The best company cultures are those that include some fun in the mix. That's where gatherings outside of work can come in. This practice goes hand-in-hand with regular company meetings, tying in popularity with that strategy. And the types of outings are as varied as the companies themselves. Here are a few examples:
"Understanding and aligning our values together helps maintain our positive culture," said Saori Yamashita, Superior Roofing's sales and marketing manager. "We often provide lunch in groups, celebrating holidays such as administration day, Labor Day and girls' day. We ask employees to bring food to celebrate the holidays. We celebrate birthdays every month. We provide for and attend baseball games, holiday parties, vendor events, etc."
CMR Construction & Roofing combines its company brand with the types of outings it offers employees. "We have always said that our team is the engine that drives our success," said Melis Steiner, the company's creative director, adding: "CMR holds exciting company events almost weekly through our motorsports sponsorships. Our teams gather at the various races with first-class access to VIP suites, pit passes and our fantastic tailgating area. These are just a few ways that we support a robust company culture and set the foundation for success year-round."
4. An employee handbook that details processes and procedures to ensure consistency.
Employee handbooks are one of the most basic ways to not only maintain company culture but also provide a way for management to set expectations. More than 90% of Power Players in this category use this strategy, and it often encompasses a wide range of company culture aspects, including safety.
But ultimately, it's about providing a foundation for success.
"CTR has developed detailed human resource policies and procedures to ensure that all staff members receive the training, resources, and support they need to succeed," said Wendy Dishman, Cross Timbers Roofing controller. "Our company employee handbook and equally important safety manual are thorough and detailed and receive regular review with timely revisions on a set schedule."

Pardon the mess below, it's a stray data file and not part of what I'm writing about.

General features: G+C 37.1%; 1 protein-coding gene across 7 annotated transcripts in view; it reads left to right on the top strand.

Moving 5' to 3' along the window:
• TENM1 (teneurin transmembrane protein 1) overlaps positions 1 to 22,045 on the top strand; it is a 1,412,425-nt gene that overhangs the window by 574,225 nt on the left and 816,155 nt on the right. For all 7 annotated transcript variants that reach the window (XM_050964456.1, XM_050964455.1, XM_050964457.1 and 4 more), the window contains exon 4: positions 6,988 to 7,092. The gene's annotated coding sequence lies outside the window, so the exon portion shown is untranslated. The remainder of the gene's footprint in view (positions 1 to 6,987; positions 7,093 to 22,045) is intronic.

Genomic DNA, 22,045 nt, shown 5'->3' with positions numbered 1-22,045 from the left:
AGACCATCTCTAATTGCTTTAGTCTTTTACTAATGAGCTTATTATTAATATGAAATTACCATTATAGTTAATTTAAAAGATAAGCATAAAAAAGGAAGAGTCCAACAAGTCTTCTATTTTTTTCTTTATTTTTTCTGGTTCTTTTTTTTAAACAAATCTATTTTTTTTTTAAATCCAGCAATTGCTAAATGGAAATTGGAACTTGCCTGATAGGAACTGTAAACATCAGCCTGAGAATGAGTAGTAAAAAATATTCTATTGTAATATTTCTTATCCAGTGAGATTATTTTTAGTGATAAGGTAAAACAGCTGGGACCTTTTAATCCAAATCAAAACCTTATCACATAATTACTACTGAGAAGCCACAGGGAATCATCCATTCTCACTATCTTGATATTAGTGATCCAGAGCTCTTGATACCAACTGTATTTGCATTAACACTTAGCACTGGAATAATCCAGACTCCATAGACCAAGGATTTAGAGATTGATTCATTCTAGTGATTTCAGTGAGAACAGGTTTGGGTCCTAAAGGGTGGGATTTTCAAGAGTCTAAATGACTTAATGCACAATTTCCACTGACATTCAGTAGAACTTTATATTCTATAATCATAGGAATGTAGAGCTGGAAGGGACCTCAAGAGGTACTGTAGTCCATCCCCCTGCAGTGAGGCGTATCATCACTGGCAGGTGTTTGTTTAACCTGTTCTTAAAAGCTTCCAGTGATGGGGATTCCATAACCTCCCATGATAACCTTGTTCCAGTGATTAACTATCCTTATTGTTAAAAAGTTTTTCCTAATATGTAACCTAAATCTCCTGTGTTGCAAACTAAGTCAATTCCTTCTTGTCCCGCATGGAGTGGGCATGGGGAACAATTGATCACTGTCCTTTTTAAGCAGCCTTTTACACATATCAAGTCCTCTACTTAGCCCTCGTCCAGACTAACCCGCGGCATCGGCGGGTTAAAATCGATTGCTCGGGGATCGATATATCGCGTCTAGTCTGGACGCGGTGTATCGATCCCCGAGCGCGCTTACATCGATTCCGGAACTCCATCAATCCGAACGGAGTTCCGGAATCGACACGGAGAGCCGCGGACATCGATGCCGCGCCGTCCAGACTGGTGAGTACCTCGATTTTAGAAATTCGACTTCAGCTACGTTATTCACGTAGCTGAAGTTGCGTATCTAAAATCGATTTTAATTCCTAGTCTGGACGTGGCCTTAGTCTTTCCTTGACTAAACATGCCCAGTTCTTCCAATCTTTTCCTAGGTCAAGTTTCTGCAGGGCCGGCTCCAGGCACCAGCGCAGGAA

Legacy Roofing echoes that sentiment.
"This is a family-oriented business with a robust training center and mirroring program for all new employees," said company owner Josh Carrion. "We have an awesome 30-page handbook that outlines our core values, company mission, policies and procedures, as well as our [injury and illness prevention program] and safety program."
5. An award or a recognition program to identify and celebrate exemplary employees.
The fewest Power Players employ this strategy for culture creation, with only 75% naming it. But those who do find that it's not just a powerful way to transmit company values but also a key to identifying and encouraging future leaders.
Roofing Solutions provides an excellent example of this strategy in action, using training as a way to help "employees mirror the same energy, passion and drive of the company."
"The project team leaders at Roofing Solutions act more like coaches than managers," explained Tupac De La Cruz, company owner and founder. "Roofing Solutions … offers a tuition-reimbursement program to employees who choose to pursue advanced degrees, and 90% of its employees have been certified in Steven Covey's "Seven Habits of Highly Effective People" program.
While many companies create internal awards programs, Tecta America uses existing award programs to highlight its star employees.
"We want to continue to invest in our employees and empower them to achieve their goals. We also nominate our employees for industry achievements," said Cat Engleby, the company's marketing manager. "The current NRCA Roofing Alliance MVP and Best of the Best Winner, Dennis Dudek, is our superintendent from Tecta America Southeast. We couldn't be prouder of Dennis. He leads his team by example at work and off the clock. He is a true representation of Tecta America."